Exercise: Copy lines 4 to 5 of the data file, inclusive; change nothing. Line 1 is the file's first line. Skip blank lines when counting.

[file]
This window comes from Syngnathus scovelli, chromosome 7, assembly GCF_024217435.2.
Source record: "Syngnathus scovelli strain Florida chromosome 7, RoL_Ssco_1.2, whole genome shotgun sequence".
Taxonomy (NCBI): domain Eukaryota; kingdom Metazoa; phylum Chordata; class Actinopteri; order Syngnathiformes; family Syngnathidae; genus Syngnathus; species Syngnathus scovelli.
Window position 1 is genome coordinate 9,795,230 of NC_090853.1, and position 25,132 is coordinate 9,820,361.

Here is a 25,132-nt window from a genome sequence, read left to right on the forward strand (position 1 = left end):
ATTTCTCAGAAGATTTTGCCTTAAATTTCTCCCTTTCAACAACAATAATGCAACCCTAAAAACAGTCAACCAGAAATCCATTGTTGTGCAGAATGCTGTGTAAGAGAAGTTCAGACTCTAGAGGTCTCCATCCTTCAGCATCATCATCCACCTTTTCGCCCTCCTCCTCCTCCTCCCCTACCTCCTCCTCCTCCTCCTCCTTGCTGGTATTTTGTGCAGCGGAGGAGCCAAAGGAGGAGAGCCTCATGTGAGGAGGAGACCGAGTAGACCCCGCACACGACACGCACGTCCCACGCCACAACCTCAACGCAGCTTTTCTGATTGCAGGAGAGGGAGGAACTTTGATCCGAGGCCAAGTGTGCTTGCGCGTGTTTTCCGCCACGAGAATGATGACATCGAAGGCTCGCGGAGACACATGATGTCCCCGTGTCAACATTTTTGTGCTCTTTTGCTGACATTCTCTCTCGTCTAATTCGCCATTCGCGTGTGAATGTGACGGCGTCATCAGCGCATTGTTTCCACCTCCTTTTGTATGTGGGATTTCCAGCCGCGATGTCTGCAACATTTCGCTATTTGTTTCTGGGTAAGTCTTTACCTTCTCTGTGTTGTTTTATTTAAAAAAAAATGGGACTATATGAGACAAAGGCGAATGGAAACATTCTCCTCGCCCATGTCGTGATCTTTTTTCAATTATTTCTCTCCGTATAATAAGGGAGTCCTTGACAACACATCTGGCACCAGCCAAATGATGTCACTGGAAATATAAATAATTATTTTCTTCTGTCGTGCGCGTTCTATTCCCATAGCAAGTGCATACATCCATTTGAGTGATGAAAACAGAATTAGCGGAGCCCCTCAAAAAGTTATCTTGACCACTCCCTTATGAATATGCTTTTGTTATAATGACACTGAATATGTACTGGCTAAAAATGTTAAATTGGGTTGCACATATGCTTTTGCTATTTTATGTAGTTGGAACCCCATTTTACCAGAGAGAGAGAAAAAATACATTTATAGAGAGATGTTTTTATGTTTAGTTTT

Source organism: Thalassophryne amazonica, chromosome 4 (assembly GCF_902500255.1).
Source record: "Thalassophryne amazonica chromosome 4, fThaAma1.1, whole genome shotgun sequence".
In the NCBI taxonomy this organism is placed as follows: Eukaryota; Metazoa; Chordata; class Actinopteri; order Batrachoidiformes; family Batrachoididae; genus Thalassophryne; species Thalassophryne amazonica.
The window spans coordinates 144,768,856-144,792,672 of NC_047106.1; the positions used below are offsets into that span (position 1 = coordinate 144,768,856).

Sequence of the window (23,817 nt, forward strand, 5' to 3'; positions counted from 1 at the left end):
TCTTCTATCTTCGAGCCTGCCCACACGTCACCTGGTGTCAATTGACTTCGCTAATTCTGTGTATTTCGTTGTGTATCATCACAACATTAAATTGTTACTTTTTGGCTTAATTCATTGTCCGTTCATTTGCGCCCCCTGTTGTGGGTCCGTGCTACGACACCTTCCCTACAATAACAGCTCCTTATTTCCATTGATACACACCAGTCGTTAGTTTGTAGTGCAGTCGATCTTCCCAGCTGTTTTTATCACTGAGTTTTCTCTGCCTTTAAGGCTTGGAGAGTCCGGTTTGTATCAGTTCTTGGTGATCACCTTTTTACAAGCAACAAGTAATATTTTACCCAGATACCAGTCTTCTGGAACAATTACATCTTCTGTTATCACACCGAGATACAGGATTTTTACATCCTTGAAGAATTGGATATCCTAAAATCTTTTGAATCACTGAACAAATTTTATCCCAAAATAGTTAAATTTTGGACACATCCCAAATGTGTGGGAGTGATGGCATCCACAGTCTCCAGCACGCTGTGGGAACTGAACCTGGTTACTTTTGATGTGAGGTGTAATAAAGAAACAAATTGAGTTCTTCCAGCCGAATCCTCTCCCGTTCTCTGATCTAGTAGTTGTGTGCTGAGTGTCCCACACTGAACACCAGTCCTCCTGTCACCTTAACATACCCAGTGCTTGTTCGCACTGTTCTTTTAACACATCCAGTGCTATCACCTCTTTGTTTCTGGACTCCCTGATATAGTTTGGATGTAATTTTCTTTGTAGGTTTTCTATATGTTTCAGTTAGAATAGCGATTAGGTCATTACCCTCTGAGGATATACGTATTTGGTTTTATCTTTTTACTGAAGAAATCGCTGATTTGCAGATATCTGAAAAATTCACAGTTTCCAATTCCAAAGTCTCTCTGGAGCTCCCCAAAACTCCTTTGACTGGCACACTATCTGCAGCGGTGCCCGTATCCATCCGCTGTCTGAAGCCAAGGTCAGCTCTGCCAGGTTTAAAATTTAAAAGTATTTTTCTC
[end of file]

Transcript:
Window position 1 is genome coordinate 9,795,230 of NC_090853.1, and position 25,132 is coordinate 9,820,361.

Here is a 25,132-nt window from a genome sequence, read left to right on the forward strand (position 1 = left end):